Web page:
Playwright: Jillian Leff
At: The Right Brain Project at the Athenaeum, 2936 N. Southport Ave.. Tickets: TheRBP.org; $25. Runs through: Sept. 14
The Right Brain Project's publicity leads us to anticipate a bittersweet tale of romance undone by good intentions gone wrong, but within Jillian Leff's world premiere play lies a warning to artists and those foolish enough to fall in love with them.
We are first introduced to aspiring author Stefanie and CPA Michael. The former of these post-grad sweethearts, having established a literary reputation on her short stories, is now ready to attempt a full-length opusand what better source of inspiration than the saga of her own devoted consort's escape out of oppression and his arduous journey to independence?
That saga, we gradually learn, began ten years earlier, when teenage Michael and his cousin Emma ran away from home, vowing never to return. "Home," in this case, was a quasi-religious communityoh, all right, a CULTcomprising a number of well-connected civic stewards discharging their duties incognito under the casuistic influence of their messianic pastor. After a long period of re-adapting to mainstream society, the fugitives have achieved a modicum of securityMichael looks forward to marrying his talented consort, while Emma is preparing to embark on a relationship with a female partnerbut will the exposure of their history to public scrutiny, and the accompanying threat of reprisal by their former associates, force them back into hiding?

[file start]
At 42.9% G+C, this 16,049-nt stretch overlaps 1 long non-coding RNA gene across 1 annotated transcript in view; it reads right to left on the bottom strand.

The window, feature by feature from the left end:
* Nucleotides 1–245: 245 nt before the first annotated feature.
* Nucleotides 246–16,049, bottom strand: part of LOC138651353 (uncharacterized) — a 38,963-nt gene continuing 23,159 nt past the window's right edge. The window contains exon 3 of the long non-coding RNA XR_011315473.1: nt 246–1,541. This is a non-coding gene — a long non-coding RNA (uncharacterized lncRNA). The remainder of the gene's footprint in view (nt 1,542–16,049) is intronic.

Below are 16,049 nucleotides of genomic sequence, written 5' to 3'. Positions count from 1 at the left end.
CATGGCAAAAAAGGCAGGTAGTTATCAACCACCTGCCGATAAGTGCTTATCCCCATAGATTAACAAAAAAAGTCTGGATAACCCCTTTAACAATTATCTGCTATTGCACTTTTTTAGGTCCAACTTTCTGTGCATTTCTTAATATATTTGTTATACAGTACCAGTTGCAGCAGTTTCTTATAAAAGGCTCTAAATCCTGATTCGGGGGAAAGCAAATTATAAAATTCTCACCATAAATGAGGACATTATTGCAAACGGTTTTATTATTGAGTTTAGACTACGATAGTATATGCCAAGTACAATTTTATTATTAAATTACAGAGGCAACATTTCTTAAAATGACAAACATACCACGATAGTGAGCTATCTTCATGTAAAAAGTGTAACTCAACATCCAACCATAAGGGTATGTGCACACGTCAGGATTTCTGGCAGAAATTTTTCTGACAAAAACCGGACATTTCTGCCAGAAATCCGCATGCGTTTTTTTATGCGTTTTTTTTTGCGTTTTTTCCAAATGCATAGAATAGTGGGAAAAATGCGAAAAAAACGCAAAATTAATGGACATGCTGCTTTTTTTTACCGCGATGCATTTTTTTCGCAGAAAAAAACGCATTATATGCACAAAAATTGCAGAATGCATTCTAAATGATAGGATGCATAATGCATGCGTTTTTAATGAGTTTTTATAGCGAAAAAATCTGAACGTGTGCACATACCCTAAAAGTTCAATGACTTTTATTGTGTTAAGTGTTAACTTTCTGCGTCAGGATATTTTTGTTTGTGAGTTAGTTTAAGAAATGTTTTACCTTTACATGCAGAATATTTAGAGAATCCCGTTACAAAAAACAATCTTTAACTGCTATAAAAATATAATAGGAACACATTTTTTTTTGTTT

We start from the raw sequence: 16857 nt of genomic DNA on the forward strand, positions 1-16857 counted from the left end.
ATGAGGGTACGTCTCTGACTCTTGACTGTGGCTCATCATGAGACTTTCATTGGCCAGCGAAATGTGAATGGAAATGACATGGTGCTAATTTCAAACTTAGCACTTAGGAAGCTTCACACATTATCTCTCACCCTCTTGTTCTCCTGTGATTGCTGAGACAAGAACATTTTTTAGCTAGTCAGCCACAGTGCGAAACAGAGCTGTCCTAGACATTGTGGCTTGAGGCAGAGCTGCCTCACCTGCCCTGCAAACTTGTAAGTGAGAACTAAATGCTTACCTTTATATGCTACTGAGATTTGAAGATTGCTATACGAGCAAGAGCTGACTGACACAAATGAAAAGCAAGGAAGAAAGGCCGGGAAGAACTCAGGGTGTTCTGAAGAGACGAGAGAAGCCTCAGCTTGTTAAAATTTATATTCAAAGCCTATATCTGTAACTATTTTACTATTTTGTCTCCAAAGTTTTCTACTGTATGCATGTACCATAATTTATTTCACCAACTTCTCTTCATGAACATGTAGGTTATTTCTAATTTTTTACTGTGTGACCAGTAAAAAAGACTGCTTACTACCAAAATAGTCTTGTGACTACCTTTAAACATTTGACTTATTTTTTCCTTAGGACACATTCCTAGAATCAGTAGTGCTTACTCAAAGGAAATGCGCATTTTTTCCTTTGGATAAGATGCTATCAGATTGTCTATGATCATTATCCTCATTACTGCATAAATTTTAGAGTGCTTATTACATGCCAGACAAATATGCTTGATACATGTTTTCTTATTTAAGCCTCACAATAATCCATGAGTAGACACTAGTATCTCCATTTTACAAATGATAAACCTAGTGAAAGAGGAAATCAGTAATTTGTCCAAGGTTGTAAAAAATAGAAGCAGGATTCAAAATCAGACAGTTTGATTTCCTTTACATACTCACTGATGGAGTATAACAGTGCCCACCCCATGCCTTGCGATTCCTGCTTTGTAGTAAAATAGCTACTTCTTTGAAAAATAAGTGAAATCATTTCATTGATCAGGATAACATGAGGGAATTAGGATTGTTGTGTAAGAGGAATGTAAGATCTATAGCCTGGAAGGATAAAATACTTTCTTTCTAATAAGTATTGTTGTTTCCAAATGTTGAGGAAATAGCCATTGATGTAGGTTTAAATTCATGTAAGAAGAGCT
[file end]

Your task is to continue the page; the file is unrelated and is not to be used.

Storytellers proposing a work of fiction based in fact, featuring passages adhering closely to real-life events do well to delay publication until the people portrayed therein are long deceasedor, at least, until those living have given consent to their depiction in accordance with a literary concept. A wordsmith who fails to exercise reticence regarding shared confidences, in the naive belief that iconographical representation constitutes the greatest honor, risks legal action, at worst, and the censure of peers, at best.
Every writer has faced this dilemma at some point in their career. That said, Leff recounts her cautionary parable with clarity, efficiency and admirably guilt-free compassion. Kathy Kaity's direction likewise rejects rom-com cutesinessnot easy when one scene requires the cuddling couple to shotgun-kiss with mouths full of Twinkies ( intimacy direction by Sarah Scanlon )keeping the action brisk and evenly paced for the 90-minute running time, as do the actors who confer dignity without a hint of condescension on their personae at all times.
The legend of King Midas tells of a monarch who wished for all that he touched to turn into gold, only to have his beloved daughter embrace him, with tragic results. Whether your own experience approximates that of the fabulist who views everything in the universe as material for their craft, or that of the hapless mortals who ultimately find themselves reduced to lifeless works of art, Leff's deceptively simple narrative has something to say to you.